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Letter to Heaven: Songs of Faith & Inspiration

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iTunes Review

While Dolly Parton’s outsized public image has made her seem larger than life, she is, at heart, one of the finest country singers of the past century. Her voice is a marvel, able to convey empathy and sadness, joy and triumph all with a conviction that makes her music a joy to behold. She has never sung a false note. She has had musical arrangements that have sometimes surrounded her with unfortunate results, but that is not the case here. These songs of spiritual concern, culled mostly from her 1971 albums The Golden Streets of Glory and Joshua and 1972’s Love Is Like a Butterfly, feature some of country’s most seasoned session musicians from steel guitarist Pete Drake to pianist Hargus “Pig” Robbins. Porter Wagoner duets with Parton on “Daddy Was An Old Time Preacher Man” and produced her hit single “The Seeker” (featured here in a new edit). A country standard such as “Wings of a Dove” and the gospel classic “How Great Thou Art” sound perfectly at home with rousing back-up vocalists supporting Parton’s spot-on vocal performances.

Customer Reviews

Parton’s 1971 album of faith and praise + 7 bonuses

Letter to Heaven returns to print 1971’s Golden Streets of Glory, Dolly Parton’s first full album of inspirational song. The seventeen tracks of this 45-minute collection include the album’s original ten and six bonuses cherry-picked from Parton’s albums and singles of the 1970s. As a treat for collectors, the original album session track “Would You Know Him (If You Saw Him) is released here for the first time. The latter is among Parton’s most compelling vocals in the set, and a real mystery as to how it was left off the original release. Parton wrote or co-wrote ten of the seventeen titles and puts her vocal stamp on standards (“I Believe”), country (“Wings of a Dove”), gospel (“How Great Thou Art”) and classic spirituals (“Swing Low Sweet Chariot,” here reworked as “Comin’ For to Carry Me Home”). The album’s originals are surprisingly generic songs of faith and praise, unsatisfying in comparison to the following year’s brilliant “Coat of Many Colors.” The bonus tracks fare much better. Parton’s tribute to her grandfather, “Daddy Was an Old Time Preacher Man” is joined by memories of childhood church-going in “Sacred Memories.” Her appreciation of creation’s majesty, “God’s Coloring Book” is personal and intimate, and “Letter to Heaven” retains its power to evoke a lump in your throat forty years after it was recorded. Producer Bob Ferguson dials back his Nashville Sound to light arrangements of country, soul and gospel; the twang is still minimized, but neither the strings nor backing choruses overwhelm. RCA Legacy’s single-CD reissue includes recording details and liner note by Deborah Evans Price. Fans will be glad to have this back in print, but those new to the Parton catalog might check out other key album reissues first, such as Coat of Many Colors, Jolene, or My Tennessee Mountain Home. [©2010 hyperbolium dot com]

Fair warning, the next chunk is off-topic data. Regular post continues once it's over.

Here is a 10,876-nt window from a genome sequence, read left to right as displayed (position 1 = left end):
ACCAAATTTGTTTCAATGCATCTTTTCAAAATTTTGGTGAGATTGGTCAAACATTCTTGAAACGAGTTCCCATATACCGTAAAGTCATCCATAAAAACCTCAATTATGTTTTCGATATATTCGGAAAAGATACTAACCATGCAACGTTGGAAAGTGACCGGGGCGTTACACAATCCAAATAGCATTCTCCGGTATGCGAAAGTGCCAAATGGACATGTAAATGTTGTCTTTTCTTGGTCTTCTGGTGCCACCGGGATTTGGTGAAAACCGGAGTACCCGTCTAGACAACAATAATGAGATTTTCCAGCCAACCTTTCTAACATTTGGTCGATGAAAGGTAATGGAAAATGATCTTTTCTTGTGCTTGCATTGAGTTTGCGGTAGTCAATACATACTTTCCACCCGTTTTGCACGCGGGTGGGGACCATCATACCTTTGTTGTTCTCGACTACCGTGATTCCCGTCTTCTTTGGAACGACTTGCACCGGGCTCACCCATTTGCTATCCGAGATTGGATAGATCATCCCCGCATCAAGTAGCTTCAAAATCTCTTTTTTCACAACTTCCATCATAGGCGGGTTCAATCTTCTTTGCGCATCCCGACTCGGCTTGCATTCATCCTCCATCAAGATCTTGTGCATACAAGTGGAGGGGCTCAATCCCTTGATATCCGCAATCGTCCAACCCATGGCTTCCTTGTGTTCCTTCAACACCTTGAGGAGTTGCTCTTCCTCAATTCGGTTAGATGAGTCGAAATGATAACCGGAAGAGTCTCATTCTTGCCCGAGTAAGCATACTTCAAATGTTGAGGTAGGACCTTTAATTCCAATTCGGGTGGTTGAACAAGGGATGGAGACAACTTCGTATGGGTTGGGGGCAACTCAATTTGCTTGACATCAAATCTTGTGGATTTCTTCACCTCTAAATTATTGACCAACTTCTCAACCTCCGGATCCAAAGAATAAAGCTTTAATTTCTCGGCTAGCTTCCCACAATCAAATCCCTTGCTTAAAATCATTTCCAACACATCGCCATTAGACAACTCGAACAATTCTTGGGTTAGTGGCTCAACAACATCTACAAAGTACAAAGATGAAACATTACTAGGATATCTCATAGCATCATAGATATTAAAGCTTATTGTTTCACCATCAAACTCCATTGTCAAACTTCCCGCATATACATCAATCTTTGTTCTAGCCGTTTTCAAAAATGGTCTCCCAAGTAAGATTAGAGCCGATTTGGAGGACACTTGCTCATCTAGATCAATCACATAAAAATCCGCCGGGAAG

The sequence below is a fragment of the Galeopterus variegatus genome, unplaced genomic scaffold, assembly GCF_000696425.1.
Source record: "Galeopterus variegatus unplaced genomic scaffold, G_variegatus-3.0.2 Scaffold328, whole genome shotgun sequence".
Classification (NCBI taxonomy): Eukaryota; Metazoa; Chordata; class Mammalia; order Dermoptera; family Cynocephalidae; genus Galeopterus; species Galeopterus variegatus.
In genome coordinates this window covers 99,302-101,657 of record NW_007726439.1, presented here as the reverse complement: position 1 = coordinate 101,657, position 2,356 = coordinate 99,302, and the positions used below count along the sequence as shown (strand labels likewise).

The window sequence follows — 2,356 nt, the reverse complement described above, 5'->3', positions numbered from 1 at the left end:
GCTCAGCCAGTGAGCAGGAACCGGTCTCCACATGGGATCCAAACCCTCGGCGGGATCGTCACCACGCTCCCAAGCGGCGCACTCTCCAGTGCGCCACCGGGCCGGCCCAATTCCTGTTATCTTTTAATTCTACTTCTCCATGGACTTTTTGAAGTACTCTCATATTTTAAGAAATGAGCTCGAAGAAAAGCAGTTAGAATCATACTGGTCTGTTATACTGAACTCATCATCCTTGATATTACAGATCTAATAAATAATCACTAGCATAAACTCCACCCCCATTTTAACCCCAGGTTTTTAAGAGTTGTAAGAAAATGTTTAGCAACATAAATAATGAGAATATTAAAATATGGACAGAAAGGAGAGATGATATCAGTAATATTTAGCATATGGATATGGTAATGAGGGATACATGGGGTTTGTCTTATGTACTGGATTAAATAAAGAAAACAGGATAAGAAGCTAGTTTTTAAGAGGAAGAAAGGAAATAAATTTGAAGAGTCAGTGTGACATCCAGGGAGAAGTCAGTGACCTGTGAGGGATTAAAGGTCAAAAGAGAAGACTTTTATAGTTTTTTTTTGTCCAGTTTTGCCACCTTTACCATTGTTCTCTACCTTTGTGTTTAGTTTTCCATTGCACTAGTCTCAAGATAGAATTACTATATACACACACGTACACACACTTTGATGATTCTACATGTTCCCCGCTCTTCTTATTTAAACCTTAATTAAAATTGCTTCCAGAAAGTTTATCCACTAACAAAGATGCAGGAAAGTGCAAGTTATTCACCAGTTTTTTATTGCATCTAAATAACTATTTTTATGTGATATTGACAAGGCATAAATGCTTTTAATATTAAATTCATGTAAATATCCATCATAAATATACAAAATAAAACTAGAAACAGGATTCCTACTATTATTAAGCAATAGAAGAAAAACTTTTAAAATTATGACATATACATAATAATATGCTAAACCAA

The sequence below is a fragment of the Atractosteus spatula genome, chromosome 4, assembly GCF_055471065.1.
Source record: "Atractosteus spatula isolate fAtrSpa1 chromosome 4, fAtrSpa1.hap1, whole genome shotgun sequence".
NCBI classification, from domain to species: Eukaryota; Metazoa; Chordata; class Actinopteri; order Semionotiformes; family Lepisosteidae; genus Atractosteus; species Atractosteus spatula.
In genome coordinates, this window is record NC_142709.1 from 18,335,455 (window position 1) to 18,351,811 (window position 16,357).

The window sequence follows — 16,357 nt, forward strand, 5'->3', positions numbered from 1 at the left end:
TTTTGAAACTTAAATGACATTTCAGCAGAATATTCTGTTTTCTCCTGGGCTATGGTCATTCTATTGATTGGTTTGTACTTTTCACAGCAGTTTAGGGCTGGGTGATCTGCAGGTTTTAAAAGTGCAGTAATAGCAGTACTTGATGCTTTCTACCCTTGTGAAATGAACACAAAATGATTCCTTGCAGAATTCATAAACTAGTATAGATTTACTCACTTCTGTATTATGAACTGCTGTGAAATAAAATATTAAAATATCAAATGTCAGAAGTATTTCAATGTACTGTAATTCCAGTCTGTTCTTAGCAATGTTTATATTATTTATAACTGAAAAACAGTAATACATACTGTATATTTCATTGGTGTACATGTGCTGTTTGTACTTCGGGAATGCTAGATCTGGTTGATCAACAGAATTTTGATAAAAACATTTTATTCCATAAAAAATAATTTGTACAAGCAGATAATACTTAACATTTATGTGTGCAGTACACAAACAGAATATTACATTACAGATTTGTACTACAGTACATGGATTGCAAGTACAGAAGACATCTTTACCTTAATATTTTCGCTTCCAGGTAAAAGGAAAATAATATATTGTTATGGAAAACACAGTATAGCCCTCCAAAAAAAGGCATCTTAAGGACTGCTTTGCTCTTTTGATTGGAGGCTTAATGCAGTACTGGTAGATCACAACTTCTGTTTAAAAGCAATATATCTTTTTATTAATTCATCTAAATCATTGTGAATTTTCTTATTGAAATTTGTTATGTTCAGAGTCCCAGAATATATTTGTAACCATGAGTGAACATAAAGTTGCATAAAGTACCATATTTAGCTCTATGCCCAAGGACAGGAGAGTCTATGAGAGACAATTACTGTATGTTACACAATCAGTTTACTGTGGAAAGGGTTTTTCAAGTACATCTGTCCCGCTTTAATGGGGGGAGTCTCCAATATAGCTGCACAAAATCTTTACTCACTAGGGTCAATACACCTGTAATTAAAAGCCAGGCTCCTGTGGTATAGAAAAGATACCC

Born: January 19, 1946 in Locust Ridge, TN

Genre: Country

Years Active: '50s, '60s, '70s, '80s, '90s, '00s, '10s

It's difficult to find a country performer who has moved from her country roots to international fame more successfully than Dolly Parton. Her autobiographical single "Coat of Many Colors" shows the poverty of growing up one of 12 children on a rundown farm in Locust Ridge, Tennessee. At 12 years old, she was appearing on Knoxville television; at 13 she was recording on a small label and appearing on the Grand Ole Opry. Her 1967 hit "Dumb Blonde" (which she's not) caught Porter Wagoner's ear, and...
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